It is clear from the above discussion that large surveys need to include additional questions on diarrhea duration and severity to enable accurate measurement of treatment coverage. Such additional questions could use easily recognizable signs and symptoms, such as fever or abnormal thirst and vomiting to measure the prevalence of dehydration in the current or recalled episodes.
We identified two studies that showed various combinations of these signs as being predictive of dehydration 
. In a case control study in Brazil, researchers enrolled children who were hospitalized for dehydration as cases and age-matched children who also had diarrhea but were not hospitalized as controls. Mothers were asked to recount signs and symptoms on the first day of illness. The study concluded that using vomiting or fever as an indicator would identify 75% of diarrhea episodes with dehydration 
. In a similar study in Mozambique, vomiting or fever had a sensitivity of 68.3% (sensitivity measures how well an indicator is able to identify true positive cases, i.e., diarrhea with dehydration). By adding “drinking more than usual" to this combination, the sensitivity of diarrhea prediction increased to 87.8% with a specificity of 34.1% (specificity measures how well an indicator is able to identify true negative cases, i.e., diarrhea without dehydration) 
. We also found several studies that published risk factors for severe disease including socioeconomic factors, child characteristics, and some clinical signs and symptoms 
. Although additional research is clearly needed to refine and retest these signs and symptoms before introducing new questions in large-scale surveys across low- and middle-income countries, these data suggest that qualifying diarrhea severity at the community level is possible.
With the objective of demonstrating that the addition of simple questions to large-scale surveys might provide valuable insights into diarrhea severity and into treatment by diarrhea severity, we used the sensitivities and specificities provided by Victora et al. 
for combinations of reported signs and symptoms and 2×2 tables to calculate the positive and negative predictive values of these symptoms as predictors of dehydration during diarrhea. The positive predictive value (PPV) of a test indicates the proportion of individuals with a positive test result (here, diarrhea with dehydration) who actually have the disease being tested for. The negative predictive value (NPV) indicates the proportion of individuals with a negative test result who do not have the disease being tested for.
Victora et al. reported that the combination of “vomiting or fever or abnormal thirst" had the highest sensitivity (90%) and the lowest specificity (38%) ()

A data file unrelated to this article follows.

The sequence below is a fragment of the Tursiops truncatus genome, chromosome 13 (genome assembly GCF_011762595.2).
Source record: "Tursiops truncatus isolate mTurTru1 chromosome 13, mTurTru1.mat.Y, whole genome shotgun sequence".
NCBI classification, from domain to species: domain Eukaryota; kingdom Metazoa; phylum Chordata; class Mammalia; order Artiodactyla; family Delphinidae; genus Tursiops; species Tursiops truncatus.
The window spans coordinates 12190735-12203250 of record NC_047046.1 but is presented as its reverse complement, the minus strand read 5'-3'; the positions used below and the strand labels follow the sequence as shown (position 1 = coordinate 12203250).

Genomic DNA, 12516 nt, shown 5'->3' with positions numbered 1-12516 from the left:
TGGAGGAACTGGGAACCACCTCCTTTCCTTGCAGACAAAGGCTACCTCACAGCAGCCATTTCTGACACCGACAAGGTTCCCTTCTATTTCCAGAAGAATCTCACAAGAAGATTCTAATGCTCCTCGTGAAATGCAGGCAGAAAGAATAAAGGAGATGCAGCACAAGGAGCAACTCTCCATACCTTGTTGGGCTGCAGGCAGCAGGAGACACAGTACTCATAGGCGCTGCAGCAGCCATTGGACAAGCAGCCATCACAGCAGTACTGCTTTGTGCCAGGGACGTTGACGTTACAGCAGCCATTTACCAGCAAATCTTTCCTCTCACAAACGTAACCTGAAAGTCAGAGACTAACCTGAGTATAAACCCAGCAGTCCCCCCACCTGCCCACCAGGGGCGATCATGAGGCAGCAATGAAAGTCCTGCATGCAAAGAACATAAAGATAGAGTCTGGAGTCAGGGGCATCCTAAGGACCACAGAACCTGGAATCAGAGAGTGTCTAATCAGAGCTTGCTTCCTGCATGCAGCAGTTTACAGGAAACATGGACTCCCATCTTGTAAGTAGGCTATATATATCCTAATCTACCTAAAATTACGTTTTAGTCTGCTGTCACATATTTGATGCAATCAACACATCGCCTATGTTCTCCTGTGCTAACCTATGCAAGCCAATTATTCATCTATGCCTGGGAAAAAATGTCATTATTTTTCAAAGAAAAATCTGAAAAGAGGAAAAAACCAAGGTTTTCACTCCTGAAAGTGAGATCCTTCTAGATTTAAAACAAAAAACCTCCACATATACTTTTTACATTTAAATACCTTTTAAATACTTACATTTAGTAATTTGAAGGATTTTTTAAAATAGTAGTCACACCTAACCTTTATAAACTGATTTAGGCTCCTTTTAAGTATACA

. The combination of “fever or vomiting" had the lowest reported sensitivity of 75% and the highest specificity of 66%. Typically, with any test, as sensitivity increases, specificity decreases and vice versa. Thus, as the signs or symptoms used to define diarrhea with dehydration become broader, more children meet the criteria of a “case" and the definition will capture a higher percentage of true cases. However, many more children who are not truly cases will also meet the case definition, which will increase false positivity and lower specificity.
Range of diagnostic values for dehydration from diarrhea based on selected severity indicators.
Unlike sensitivity and specificity, PPV increases as the disease prevalence increases. We therefore tested scenarios with a 5% and a 10% prevalence of dehydrating diarrhea. At these relatively low prevalences, the PPV for the different combinations of signs and symptoms did not vary widely (). Thus, for this set of specificities and sensitivities, additional questions about the presence of vomiting, fever, and abnormal thirst could correctly identify 75%–90% (i.e., sensitivity can be high) of diarrhea cases most in need of ORS (i.e., diarrhea with dehydration), but of those individuals that appear to have severe diarrhea using these signs and symptoms as a set of indicators, less than 20% will truly have an episode of diarrhea with dehydration (i.e., PPV is low).
Additional validation studies are needed to test these and other possible indicators in several settings before any disease severity questions are universally added to surveys. The specific wording of questions will also need to be studied across several locations and in several diverse cultures. Although other risk factors for diarrhea or severe diarrhea have been identified 
, we suggest that the focus in DHS and MICS questionnaires should remain on signs and symptoms of the episode that are simple to identify and recall. In addition to those reported by Victora et al. 
, questions on total days with diarrhea for completed episodes, number of days of illness for current episodes, and stools per day may further define the severity of the diarrhea episodes and improve our understanding of differences, if any, with regard to treatment or care seeking. These questions should be evaluated to determine if adding them to the survey will increase specificity and sensitivity of identifying cases of diarrhea at risk of progressing to dehydration.